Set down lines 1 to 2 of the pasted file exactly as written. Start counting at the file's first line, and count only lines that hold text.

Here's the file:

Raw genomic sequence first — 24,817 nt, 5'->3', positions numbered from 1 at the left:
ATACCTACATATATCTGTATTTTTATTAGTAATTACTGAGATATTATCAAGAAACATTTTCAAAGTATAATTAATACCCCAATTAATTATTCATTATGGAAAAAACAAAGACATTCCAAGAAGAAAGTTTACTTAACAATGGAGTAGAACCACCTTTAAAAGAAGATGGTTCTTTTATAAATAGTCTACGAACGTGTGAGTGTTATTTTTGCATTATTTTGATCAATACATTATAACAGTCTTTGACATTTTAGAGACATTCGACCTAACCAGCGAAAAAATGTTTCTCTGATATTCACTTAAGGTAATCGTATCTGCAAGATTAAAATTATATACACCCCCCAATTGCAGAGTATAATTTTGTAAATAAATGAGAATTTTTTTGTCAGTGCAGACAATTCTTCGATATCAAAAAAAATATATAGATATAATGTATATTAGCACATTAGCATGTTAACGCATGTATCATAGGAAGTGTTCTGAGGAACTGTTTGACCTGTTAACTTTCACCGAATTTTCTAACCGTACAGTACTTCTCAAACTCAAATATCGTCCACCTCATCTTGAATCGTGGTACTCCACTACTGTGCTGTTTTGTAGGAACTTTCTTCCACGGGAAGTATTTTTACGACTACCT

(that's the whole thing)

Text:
Raw genomic sequence first — 24,817 nt, 5'->3', positions numbered from 1 at the left:
ATACCTACATATATCTGTATTTTTATTAGTAATTACTGAGATATTATCAAGAAACATTTTCAAAGTATAATTAATACCCCAATTAATTATTCATTATGGAAAAAACAAAGACATTCCAAGAAGAAAGTTTACTTAACAATGGAGTAGAACCACCTTTAAAAGAAGATGGTTCTTTTATAAATAGTCTACGAACGTGTGAGTGTTATTTTTGCATTATTTTGATCAATACATTATAACAGTCTTTGACATTTTAGAGACATTCGACCTAACCAGCGAAAAAATGTTTCTCTGATATTCACTTAAGGTAATCGTATCTGCAAGATTAAAATTATATACACCCCCCAATTGCAGAGTATAATTTTGTAAATAAATGAGAATTTTTTTGTCAGTGCAGACAATTCTTCGATATCAAAAAAAATATATAGATATAATGTATATTAGCACATTAGCATGTTAACGCATGTATCATAGGAAGTGTTCTGAGGAACTGTTTGACCTGTTAACTTTCACCGAATTTTCTAACCGTACAGTACTTCTCAAACTCAAATATCGTCCACCTCATCTTGAATCGTGGTACTCCACTACTGTGCTGTTTTGTAGGAACTTTCTTCCACGGGAAGTATTTTTACGACTACCT